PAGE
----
Fort Worth will pour $560 million into its roads, parks and public services after residents voted May 7 to approve a five-proposition bond package.
City Council districts 8 and 9 will receive the bulk of the projects funded by the bond package. In District 8, the bond will fund 46 projects to fix roads and three parks and recreation projects. In District 9, it will fund 40 road projects and eight parks and recreation projects.
The largest ask, Proposition A, will put $369.2 million toward improving streets and transportation infrastructure. It passed 67% to 33%. The city devoted the largest chunk of funding to roads and transportation after residents identified them as some of the most important issues.
Last year’s community survey echoed the public comment; then, only 27% of residents were satisfied with the city’s delivery on roadway projects – the worst of any city service.
“People are adding more and more cars to the streets and new developments to the land and we have to keep up with mobility demands,” Andy Taft, president of Downtown Fort Worth Inc., told The Report in April. “And that includes transit and mass transit. So we have to keep investing in our transportation systems as we grow.”
The next largest ask, Proposition B, will allocate $123.9 million for park and recreation improvements. It passed 62% to 38%.
A large portion of Proposition B’s funding — $25.7 million — will go toward an ongoing effort to revitalize the Stop Six neighborhood in southeast Fort Worth.
Proposition C asked for $12.5 million for public library improvements. Proposition D asked for $39.3 million for police and fire facilities. The propositions passed 61% to 39% and 74% to 26%, respectively.
The city will receive two new fire stations, one new police patrol station and a library in northwest Fort Worth.
The library will be placed near Avondale-Haslet Road and Sendera Ranch Boulevard. It is a high-growth area, said Roger Venables, who was in charge of the 2022 bond. The area has about 20,000 people in a three-mile radius around the proposed 18,000-square-foot library.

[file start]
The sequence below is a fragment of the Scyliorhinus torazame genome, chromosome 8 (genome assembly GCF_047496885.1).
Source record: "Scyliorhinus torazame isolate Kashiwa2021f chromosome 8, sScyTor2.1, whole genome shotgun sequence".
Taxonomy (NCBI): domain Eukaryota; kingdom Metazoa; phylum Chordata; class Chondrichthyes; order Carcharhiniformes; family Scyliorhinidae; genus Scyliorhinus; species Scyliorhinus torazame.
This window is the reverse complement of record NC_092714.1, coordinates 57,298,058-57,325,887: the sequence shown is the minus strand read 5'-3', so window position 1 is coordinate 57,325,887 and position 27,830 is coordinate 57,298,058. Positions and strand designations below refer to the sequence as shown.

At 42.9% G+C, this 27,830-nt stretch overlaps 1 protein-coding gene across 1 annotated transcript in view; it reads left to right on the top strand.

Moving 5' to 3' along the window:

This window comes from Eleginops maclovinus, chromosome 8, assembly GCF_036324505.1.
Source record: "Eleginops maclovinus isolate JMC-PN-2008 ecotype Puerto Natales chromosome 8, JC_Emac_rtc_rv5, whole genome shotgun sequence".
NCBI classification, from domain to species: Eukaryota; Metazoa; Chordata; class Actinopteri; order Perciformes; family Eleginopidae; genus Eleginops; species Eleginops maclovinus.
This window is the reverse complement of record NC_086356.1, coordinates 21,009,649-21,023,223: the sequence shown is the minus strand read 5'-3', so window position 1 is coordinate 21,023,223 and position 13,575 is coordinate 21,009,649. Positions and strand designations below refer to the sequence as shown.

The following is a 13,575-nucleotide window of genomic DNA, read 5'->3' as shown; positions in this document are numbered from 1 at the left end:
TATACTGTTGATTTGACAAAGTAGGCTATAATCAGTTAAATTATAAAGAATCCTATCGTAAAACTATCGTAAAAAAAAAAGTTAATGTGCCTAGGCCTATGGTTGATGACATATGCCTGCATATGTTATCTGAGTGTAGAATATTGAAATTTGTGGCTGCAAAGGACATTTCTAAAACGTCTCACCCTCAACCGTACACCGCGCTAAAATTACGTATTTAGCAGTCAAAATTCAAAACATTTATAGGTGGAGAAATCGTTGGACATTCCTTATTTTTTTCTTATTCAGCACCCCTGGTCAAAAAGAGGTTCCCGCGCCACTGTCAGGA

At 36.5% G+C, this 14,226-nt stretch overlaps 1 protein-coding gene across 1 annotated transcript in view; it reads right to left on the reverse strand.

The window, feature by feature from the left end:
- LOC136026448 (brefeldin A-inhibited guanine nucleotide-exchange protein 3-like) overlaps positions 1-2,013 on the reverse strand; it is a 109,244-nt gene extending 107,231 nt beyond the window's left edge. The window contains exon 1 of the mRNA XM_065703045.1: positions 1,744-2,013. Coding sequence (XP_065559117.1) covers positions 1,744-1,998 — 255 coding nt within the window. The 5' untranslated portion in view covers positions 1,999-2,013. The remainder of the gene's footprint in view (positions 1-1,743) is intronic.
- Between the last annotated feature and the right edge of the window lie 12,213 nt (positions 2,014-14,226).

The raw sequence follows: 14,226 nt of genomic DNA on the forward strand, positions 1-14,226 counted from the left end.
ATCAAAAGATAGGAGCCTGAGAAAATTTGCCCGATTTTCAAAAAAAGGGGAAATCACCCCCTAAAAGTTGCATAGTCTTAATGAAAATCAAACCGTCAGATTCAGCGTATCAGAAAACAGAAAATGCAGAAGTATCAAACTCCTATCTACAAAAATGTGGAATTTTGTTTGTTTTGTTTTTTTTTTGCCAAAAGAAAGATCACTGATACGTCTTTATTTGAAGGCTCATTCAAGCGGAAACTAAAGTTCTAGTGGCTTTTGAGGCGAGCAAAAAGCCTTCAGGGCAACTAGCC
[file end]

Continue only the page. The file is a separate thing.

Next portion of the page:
The fire stations, one in northeast Fort Worth and one in southwest Fort Worth, will act as replacements to existing stations No. 37, which has had a temporary structure since the 1990s and No. 16 will need to be completely demolished.
Proposition E asked for $15 million for land purchases to preserve natural space. It passed 57% to 43%.
With Proposition E funding, the city intends to purchase undeveloped land and preserve it to guard against future development.
Multiple economic development organizations worked together to support the bond, including the Fort Worth Chamber of Commerce; Fort Worth Metropolitan Black Chamber of Commerce; Downtown Fort Worth Inc.; Fort Worth Real Estate Council; and Fort Worth Hispanic Chamber of Commerce.
It was the first time all of the chambers collaborated to promote a bond package, according to Anette Landeros, president and CEO of Fort Worth Hispanic Chamber of Commerce.The groups put out mailers, social media advertisements and other outreach products, all aimed at educating residents and encouraging them to hit the polls.
This was the first bond package created by city staff with equity as a key factor. The new approach came from recommendations of the Race and Culture Task Force, a committee formed in 2016 to boost equity among Fort Worth residents As part of that approach, the city is aiming to make improvements to roads in minority-majority and super minority-majority areas with funding from Proposition A.